Here are 3 simple, yet powerful ways to prepare for the holidays, so you come through in one piece. Print this PDF if you want to play along and find a more graceful and easy way through your holiday celebrations.

1. What are you Celebrating?

The commercialization of the holidays breaks my heart, and leaves me feeling more like Scrooge than Mrs. Claus. It’s not just Christmas either.

American Thanksgiving seems to be more about Black Friday sales than appreciation of abundance and family. The Hannukah decorations and products I see around my neighbourhood tell me that Hallmark and toy manufacturers have got their teeth into another holiday, making it retail competition for Christmas.

Whether Christian, Jewish, pagan, or Hindu, we’re celebrating the return of the light. We’re celebrating the Winter Solstice and the hope of new light – enlightenment – after a dark time (literally and metaphorically).

I taught my children that we’re celebrating the light of Jesus (the divinity) that lives in all of us, in our hearts. In giving gifts, we acknowledge the same in others. A way of manifesting the Golden Rule – loving another as we love ourselves – something that’s found in every religion.

At Christmas, I give gratitude for, and share my light with those around me.

The deep meaning may be somewhat different for you. The point is there needs to be an intention for the celebrating, otherwise it’s just a month of empty calories and mindless spending of money, time and energy.

Follow the prompts on the playsheet to uncover the values and intentions you want to foster through this time of celebration. Make a touchstone: a visual or other concrete reminder that you can keep with you, and use to centre yourself as you shop and bake and plan and visit and eat over the next month.

2. Give yourself Permission…or not.

You now have an intention by which you can weigh your options.

Next, get clear on your limits. How much time, energy and money are you able and willing to spend/share this holiday season? Kind of like the curfew your mother gave you. It’s not there to deprive you or rain on your parade in any way; the limit is for your safety and well-being.

With these two pieces grounding you, your choices become infinitely easier.

You can now seek the inner permission to accept (or decline) each invitation. To decide to buy a gift or not.

Perhaps you choose to buy a gift for a colleague or to attend an event out of obligation; give yourself permission to keep the gift simple, or only stay as long as you feel comfortable and plan ahead to leave early if need be.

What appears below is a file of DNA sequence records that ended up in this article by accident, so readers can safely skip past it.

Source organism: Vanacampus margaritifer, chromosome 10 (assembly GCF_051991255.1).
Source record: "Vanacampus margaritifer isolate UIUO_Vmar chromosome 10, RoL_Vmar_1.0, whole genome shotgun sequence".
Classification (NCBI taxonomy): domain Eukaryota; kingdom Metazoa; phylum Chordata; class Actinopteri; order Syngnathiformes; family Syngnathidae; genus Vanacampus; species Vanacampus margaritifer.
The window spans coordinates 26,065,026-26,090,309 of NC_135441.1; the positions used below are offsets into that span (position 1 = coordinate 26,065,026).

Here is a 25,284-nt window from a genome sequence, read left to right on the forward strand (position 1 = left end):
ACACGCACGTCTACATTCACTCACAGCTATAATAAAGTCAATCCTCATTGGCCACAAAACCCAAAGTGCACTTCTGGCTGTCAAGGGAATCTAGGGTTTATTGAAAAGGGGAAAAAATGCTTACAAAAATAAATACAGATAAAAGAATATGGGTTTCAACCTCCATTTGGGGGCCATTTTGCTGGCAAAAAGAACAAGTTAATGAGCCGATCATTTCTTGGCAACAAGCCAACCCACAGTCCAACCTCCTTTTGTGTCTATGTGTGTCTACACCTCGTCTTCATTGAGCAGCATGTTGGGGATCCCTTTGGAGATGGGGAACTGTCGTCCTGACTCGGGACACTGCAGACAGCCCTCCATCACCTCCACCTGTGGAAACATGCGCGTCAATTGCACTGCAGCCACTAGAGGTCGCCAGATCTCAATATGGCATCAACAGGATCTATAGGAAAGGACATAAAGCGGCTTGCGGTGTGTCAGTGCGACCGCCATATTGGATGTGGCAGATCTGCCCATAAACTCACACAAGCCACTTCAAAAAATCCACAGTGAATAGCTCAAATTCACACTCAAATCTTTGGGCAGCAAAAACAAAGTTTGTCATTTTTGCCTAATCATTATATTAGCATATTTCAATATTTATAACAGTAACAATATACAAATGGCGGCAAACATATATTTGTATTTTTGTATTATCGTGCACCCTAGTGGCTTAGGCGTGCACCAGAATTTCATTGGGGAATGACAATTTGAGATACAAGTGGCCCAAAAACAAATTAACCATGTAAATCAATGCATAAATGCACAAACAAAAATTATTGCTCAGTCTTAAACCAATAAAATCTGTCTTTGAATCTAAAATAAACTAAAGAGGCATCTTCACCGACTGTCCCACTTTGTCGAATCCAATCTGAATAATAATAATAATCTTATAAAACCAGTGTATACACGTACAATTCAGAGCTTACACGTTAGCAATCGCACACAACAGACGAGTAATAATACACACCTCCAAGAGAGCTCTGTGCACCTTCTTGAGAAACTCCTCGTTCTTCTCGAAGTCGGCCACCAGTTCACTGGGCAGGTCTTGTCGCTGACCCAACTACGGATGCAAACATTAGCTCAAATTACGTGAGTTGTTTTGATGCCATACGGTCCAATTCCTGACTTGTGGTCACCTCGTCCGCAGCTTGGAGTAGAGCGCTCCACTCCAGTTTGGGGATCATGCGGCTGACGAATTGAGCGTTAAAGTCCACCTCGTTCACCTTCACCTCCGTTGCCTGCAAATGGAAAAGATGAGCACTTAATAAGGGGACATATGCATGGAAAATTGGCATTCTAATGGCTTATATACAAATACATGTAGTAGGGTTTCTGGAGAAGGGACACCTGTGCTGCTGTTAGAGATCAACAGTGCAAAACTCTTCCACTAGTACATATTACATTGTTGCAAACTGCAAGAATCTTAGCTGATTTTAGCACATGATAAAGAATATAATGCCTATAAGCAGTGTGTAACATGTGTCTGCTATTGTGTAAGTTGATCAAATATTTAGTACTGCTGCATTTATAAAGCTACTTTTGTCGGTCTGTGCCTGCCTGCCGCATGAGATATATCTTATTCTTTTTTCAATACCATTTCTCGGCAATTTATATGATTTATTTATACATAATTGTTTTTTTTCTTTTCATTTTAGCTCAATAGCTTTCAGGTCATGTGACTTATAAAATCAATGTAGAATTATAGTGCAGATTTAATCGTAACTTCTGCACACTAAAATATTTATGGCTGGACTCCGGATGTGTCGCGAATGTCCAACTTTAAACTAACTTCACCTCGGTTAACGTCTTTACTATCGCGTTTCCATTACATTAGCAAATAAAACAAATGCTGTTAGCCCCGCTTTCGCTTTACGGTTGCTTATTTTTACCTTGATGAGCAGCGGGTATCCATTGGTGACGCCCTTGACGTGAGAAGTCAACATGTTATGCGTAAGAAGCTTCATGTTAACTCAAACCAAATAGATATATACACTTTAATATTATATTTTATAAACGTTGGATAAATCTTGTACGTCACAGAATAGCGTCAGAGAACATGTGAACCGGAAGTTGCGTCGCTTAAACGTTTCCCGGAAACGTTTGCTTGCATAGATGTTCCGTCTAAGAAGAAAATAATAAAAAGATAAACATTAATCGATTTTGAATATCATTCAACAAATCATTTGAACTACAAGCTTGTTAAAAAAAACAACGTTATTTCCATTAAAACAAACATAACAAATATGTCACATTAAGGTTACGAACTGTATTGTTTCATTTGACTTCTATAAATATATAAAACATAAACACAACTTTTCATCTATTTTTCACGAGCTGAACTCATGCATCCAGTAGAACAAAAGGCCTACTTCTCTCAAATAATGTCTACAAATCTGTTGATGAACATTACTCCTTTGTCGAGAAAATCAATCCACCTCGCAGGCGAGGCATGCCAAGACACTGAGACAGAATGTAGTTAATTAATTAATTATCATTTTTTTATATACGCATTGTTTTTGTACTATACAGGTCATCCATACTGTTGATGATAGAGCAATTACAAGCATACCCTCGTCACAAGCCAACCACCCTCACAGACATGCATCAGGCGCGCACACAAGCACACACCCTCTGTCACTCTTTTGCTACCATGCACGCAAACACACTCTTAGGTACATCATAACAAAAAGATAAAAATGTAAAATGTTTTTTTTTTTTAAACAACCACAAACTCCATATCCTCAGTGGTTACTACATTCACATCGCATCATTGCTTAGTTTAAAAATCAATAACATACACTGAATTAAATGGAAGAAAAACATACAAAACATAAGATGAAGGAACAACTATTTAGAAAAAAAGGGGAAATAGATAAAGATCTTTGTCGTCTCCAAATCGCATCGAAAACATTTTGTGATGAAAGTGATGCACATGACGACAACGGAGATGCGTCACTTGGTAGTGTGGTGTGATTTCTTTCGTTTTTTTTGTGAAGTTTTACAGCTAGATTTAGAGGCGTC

Maybe it’s a party you love, but the large crowd overwhelms you. Give yourself permission to take a break in a quiet corner.

Go inside yourself to know exactly what that permission feels like to you. The directions for recognizing a Yes or a No in your body are on the playsheet.

3. See Temptation as a Blessing in Disguise

The food is richer and more copious.

The alcohol flows more freely.

The buffet table can look like Mount Everest, daring you or scaring you. Tempting you.

The Devil - Morgan Greer Tarot

Morgan Greer Tarot

Like the Devil card in Tarot. It’s one of my favourites. It reminds me that Lucifer (light) shows me what’s in my shadows, lurking in the dark corners of my mind and heart.

I notice that part of what makes me uncomfortable at large parties is the sense of competition and insecurity that’s hidden behind all the excess. We live in a society of more is better, and so there’s pressure to be out there, proving that we’re more and better.

Even if everyone’s let their hair down at the office party, the undercurrent of the politics remains. Family issues don’t suddenly disappear at this time of year because there’s a tree in the living room. In fact, trying to make like everything’s great leads to a build-up of anxiety that starts to permeate the room and leaks out in unfortunate ways, especially when the booze is flowing.

I’ve seen men making cruel comments to their wives, poorly couched as jokes. I’ve witnessed women getting bent out of shape about place settings and etiquette to quell their own discomfort around underlying family tensions.

When you’re not nourished with the true joy and love of the season, you compensate with too much food and alcohol and sweets. You fill your belly because you’re not fulfilled.

Instead, understand that the temptation may be compensating for another need or covering up your insecurity.

“Nothing ever goes away until it teaches us what we need to know.”  ~ Pema Chödrön

Follow the steps on the playsheet to shed some light in the corners of your temptation. The example is for food; even if your particular nemesis is the bar or inappropriate men or over-spending on gifts, the same principles apply.

Heading to the actual party is where the acid test for listening to your body comes into play.

Can you recognize the anxiety you feel about talking to your boss and give it an internal hug of reassurance rather than reaching for that 2nd piece of chocolate log?

When you see the host heading to refill your glass, can you check in for permission, to check if it’s better to stop now or feel like crap tomorrow?

The best times I’ve had at parties, large and small, with family, friends and colleagues – when I’ve chatted comfortably, eaten and drunk enough to enjoy myself without feeling pain or regret the next day – have been when I’ve taken the time to centre myself before and remained true to my needs throughout.